Shocks, Fr. Amando naman inunahan mo ako dito. Plano ko ding gawin iyan. Hehe. We should really give props to our kababayans in Mindanao for coming up with creative ways of expressing their advocacies. Remember the group of farmers from Bukidnon who walked all the way to Malacañang?
From the Philippine Information Agency
A memorial peace shrine built by the Kalinga Peace Makers Movement at the Tabuk Pastoral Center (TPC) here was unveiled on March 15 with Governor Floydelia Diasen and City Mayor Camilo Lammawin Jr. leading the wreath laying at the foot of the marker.
It was dedicated to those who sacrificed their lives in the name of service for the people of Kalinga, particularly the four Catholic priests killed in recent years and those victims of violence.
The inscription at the peace shrine reads: “In memory of Rev. Fathers Conrado Aquino, Elias Bareng, Leo Vande Winkel, all CICM priests and Franciscus Madhu, SVD and all those who sacrificed their lives due to tribal or criminal violence. May the blood they shed be the seed of lasting peace in Kalinga.”
The police is hunting for the suspected mastermind and his alipores according to this latest report from the Philippine Star via ABS-CBN:
BONTOC, Mt. Province – Police vowed to arrest the mastermind and three other suspects in the Christmas Day murder of the mayor of Paracelis town within the month.
Being hunted down for the killing of Mayor Ceasar Rafael are Anonat barangay chairman Rommel “Borbon” Ambatali, the suspected mastermind and alleged leader of a criminal syndicate involved in kidnappings for ransom, robberies in band, illegal possession of firearms, murders and cattle rustling in Nueva Vizcaya and Isabela; Anonat barangay kagawad Danny Agabao, and brothers Tony and Orland Gumbi.
Last week, Ambatali and his six henchmen were formally charged for the Rafael killing after two suspects – Bong Felix, 34, and Rene Yadao, 32 – gave themselves up to police and claimed that they served as lookouts.
The two tagged Ambatali as the mastermind who paid them P5,000 for the hit job.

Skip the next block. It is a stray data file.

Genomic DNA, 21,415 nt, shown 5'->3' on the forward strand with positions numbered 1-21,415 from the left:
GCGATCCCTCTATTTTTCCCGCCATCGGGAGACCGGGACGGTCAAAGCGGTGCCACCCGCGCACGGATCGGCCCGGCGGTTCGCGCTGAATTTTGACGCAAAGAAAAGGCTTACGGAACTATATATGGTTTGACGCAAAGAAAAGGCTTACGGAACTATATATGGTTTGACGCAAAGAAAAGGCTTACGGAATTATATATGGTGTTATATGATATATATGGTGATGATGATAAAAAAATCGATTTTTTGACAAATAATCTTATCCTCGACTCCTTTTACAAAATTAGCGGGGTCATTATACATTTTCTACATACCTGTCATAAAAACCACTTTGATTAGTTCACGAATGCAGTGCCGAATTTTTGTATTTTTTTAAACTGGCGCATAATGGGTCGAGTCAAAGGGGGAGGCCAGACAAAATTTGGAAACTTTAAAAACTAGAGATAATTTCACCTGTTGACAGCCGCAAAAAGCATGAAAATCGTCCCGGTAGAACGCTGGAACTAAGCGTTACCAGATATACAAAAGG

First published in the Youngblood section of the Inquirer, this article was written by 1 Lt. Manuel Kalang-ad Jr, a kailiyan who graduated from the Philippine Military Academy last 2004. Lt. Kalang-ad is now serving as a company commander with the Philippine Army. It’s not often that we read an article written by a military man so let’s consider this a treat.
Men of Arms
by Manuel Kalang-ad Jr.
When I was a child, my grandfather cautioned me not to eat the head whenever we had chicken for dinner. He said that if you ate chicken’s head, during war or battle, your head would keep popping up, no matter how much you try to hide it, and it would become an easy target for the enemy. I didn’t pay much attention to this superstition of my grandpa. After all, for all the truth it might hold, I didn’t plan on becoming a soldier, whose job is to go to war.
I went through elementary and high school having much the same safe and idealistic dreams as any youngster my age. At first, I wanted to be an architect, then a lawyer. The two professions had one thing in common: You get to live the normal life of a civilian and don’t have to concern yourself with things like going out in the dead of the night because it is your duty to do so.
Never did it enter my mind to consider a career in the military. I had this image that the life of a soldier was a hard one, not much different from a farmer’s who must endure the rain, the heat of the sun, and the cold of night out in the field. I went through my formative years dreaming of someday becoming a big shot with lots of money and power.
From Time Magazine/August 13, 1945
In the steep Caraballo Mountains of northern Luzon, a battalion of the 127th Infantry Regiment last week came upon a vast road block—a chasm blasted by retreating Japs.
A battalion commander, Lieut. Colonel Powell A. Fraser, had his jeeps dismantled, called for native bearers. Scores of volunteers—sturdy, brown-bodied Igorot women —eagerly picked up wheels, engines and other parts, carried them along paths which at one point soared 2,000 feet above the road. On the other side of the chasm the jeeps were reassembled, and Fraser’s men sped after the Japs. The Igorot women stayed behind to help the engineers rebuild the road.